According to Region of Waterloo Public Health: “When there is a good match between the influenza strains in the vaccine and the influenza strains circulating in the community, the vaccine can prevent influenza illness in 50 - 80 percent of healthy children and adults.” It does take about two weeks after a flu vaccination for your immune system to develop protection against the influenza virus, so get yours early.
Practising proper and frequent hand washing can help you to avoid picking up the latest cold and flu.
When to wash your hands
- When they have visible dirt on them
- Before and after you prepare or eat food; touch your eyes, nose, or mouth; or touch a cut or open sore.
- After you sneeze, cough, or blow your nose; handle uncooked foods; change a diaper; use the washroom; handle garbage; or play outside.
How to wash your hands
If running water is available, wet your hands and apply soap, lathering for 15 seconds and rubbing between your fingers, the back of your hands, fingertips, and under your nails. Rinse under running water and then dry your hands thoroughly with a paper towel or a hand dryer.
If soap and water are not available, a 70-90% alcohol-based hand sanitizer can be used until you can get to a source of running water.
Always dispose of tissues immediately after you use them. Do not reuse tissues or keep used tissues in your pocket or around the house. If you have to cough or sneeze, cover your mouth with your elbow instead of your bare hand.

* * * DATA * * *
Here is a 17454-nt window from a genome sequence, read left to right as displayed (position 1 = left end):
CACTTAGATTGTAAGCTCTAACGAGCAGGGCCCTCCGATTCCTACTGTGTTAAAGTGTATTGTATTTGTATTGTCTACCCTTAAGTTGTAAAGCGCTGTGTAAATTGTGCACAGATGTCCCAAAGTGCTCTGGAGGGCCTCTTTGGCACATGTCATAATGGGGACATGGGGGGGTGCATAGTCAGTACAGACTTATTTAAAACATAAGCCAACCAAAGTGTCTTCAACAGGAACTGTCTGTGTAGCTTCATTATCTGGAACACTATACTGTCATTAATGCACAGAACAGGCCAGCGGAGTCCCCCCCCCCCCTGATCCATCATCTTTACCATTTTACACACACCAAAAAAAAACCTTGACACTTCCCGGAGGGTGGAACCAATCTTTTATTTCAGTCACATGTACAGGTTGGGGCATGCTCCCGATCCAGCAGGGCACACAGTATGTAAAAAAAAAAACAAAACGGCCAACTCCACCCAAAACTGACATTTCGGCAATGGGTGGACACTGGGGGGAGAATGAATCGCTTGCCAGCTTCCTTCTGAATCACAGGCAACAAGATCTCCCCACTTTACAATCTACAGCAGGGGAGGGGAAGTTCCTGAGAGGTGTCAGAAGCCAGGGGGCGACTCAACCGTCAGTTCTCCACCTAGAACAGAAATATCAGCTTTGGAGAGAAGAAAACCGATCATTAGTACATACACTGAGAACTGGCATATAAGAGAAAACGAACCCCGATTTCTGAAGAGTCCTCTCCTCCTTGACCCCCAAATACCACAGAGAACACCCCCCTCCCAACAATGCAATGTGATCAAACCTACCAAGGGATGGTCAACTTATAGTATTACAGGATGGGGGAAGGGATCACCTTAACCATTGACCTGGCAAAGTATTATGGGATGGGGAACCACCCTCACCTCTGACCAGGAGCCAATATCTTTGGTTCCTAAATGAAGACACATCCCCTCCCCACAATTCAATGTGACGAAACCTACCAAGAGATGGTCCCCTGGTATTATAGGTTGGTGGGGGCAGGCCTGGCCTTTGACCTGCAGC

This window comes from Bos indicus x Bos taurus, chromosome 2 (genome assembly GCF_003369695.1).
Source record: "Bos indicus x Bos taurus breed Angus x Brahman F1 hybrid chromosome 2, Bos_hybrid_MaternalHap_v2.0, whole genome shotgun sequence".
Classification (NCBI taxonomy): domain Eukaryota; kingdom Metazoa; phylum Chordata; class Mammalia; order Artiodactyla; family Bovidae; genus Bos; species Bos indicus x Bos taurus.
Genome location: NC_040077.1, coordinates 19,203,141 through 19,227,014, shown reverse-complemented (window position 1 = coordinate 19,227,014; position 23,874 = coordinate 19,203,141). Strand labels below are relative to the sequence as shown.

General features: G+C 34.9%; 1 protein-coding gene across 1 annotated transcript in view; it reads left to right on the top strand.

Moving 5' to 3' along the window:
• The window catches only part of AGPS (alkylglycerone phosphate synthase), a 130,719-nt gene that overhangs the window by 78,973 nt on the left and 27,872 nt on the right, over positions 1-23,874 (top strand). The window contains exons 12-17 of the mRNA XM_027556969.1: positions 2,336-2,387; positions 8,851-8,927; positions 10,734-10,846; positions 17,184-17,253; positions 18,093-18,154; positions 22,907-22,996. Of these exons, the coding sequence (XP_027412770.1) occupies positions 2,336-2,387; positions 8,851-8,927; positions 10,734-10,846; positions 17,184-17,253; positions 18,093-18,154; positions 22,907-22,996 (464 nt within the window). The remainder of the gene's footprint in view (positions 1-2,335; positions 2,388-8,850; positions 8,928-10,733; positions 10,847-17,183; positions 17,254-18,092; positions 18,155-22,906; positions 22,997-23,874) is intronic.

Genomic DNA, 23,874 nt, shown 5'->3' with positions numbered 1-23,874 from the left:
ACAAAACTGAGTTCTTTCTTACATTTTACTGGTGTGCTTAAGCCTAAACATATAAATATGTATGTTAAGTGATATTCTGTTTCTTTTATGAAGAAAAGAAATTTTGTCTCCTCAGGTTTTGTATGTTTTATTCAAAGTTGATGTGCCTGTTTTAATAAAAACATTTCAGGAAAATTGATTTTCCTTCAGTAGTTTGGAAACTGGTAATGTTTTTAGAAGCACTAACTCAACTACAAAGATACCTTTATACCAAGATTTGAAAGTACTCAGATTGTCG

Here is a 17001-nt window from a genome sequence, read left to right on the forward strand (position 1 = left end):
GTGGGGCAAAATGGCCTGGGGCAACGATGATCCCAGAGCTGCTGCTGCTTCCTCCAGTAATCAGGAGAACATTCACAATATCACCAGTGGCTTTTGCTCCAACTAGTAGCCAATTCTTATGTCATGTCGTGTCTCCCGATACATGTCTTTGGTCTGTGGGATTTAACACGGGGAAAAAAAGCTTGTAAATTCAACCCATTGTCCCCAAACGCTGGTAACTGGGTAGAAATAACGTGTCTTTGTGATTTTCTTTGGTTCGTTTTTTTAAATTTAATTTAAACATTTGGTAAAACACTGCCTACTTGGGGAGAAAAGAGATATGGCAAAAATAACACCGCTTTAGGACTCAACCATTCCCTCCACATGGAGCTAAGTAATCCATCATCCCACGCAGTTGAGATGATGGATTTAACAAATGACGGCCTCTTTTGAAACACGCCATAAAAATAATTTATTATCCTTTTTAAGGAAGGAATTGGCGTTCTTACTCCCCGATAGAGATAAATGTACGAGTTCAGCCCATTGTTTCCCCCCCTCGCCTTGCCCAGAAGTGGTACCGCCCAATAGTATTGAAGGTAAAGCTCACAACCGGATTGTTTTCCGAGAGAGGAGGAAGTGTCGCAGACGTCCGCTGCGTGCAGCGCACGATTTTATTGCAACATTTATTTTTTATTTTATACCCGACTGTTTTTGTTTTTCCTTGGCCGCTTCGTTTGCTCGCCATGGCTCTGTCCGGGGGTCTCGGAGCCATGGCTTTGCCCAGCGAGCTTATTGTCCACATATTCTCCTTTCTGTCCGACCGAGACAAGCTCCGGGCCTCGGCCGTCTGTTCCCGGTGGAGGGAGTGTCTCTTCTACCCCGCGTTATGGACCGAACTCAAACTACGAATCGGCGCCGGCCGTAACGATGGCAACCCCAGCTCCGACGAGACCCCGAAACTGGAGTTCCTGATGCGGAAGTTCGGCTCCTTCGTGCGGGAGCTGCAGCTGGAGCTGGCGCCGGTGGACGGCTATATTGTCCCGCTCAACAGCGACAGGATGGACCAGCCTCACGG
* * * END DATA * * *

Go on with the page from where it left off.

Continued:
With the average flu lasting 2 - 14 days, getting sick can have a major impact on your ability to attend class, visit friends and family, or go to work. Following these tips and getting your flu shot can help you to avoid germs and hopefully stay healthy this winter. For more information about our Community Flu clinic, visit our Flu clinic page.
According to Parachute Canada, up to 90 per cent of serious injuries are predictable and, therefore, preventable. The most common unintentional injury-related deaths and unintentional injury-related hospitalizations for Canadians are falls and transportation injuries.
Falls in the winter
Falls are the leading cause of injury-related emergency room visits in Canada. Although falls can happen at any time, winter increases the risk for falls. Be aware of your surroundings and use these guidelines when there is ice:
The colour of ice may be an indication of its strength:
- Clear blue ice is strongest.
- White opaque or snow ice is half as strong as blue ice. Opaque ice is formed by wet snow freezing on the ice.
- Grey ice is unsafe as it indicates the presence of water.
Ice thickness should be
- 15 cm (6 inches) for walking or skating alone.